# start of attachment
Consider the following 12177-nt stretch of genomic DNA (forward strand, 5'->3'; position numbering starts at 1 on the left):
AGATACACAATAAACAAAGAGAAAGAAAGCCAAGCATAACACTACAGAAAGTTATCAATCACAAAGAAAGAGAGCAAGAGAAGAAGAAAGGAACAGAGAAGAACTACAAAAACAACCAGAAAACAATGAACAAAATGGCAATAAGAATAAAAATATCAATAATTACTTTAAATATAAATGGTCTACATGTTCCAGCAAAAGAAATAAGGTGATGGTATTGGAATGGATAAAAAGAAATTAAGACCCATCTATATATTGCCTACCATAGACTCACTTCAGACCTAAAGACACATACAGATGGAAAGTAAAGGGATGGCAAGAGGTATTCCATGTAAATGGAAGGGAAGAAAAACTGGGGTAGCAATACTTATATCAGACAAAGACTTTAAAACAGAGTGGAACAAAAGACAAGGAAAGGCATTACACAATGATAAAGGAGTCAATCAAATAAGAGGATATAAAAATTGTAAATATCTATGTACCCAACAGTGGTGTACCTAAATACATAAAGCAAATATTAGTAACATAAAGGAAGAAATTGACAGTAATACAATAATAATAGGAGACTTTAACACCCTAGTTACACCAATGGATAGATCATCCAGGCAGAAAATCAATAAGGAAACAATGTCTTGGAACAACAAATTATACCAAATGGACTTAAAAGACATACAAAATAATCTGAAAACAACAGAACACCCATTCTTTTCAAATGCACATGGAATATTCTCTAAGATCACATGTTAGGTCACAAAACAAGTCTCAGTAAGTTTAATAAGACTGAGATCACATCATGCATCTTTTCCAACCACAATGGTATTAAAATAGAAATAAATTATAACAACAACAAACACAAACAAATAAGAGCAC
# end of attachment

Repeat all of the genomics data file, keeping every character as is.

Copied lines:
Consider the following 12177-nt stretch of genomic DNA (forward strand, 5'->3'; position numbering starts at 1 on the left):
AGATACACAATAAACAAAGAGAAAGAAAGCCAAGCATAACACTACAGAAAGTTATCAATCACAAAGAAAGAGAGCAAGAGAAGAAGAAAGGAACAGAGAAGAACTACAAAAACAACCAGAAAACAATGAACAAAATGGCAATAAGAATAAAAATATCAATAATTACTTTAAATATAAATGGTCTACATGTTCCAGCAAAAGAAATAAGGTGATGGTATTGGAATGGATAAAAAGAAATTAAGACCCATCTATATATTGCCTACCATAGACTCACTTCAGACCTAAAGACACATACAGATGGAAAGTAAAGGGATGGCAAGAGGTATTCCATGTAAATGGAAGGGAAGAAAAACTGGGGTAGCAATACTTATATCAGACAAAGACTTTAAAACAGAGTGGAACAAAAGACAAGGAAAGGCATTACACAATGATAAAGGAGTCAATCAAATAAGAGGATATAAAAATTGTAAATATCTATGTACCCAACAGTGGTGTACCTAAATACATAAAGCAAATATTAGTAACATAAAGGAAGAAATTGACAGTAATACAATAATAATAGGAGACTTTAACACCCTAGTTACACCAATGGATAGATCATCCAGGCAGAAAATCAATAAGGAAACAATGTCTTGGAACAACAAATTATACCAAATGGACTTAAAAGACATACAAAATAATCTGAAAACAACAGAACACCCATTCTTTTCAAATGCACATGGAATATTCTCTAAGATCACATGTTAGGTCACAAAACAAGTCTCAGTAAGTTTAATAAGACTGAGATCACATCATGCATCTTTTCCAACCACAATGGTATTAAAATAGAAATAAATTATAACAACAACAAACACAAACAAATAAGAGCAC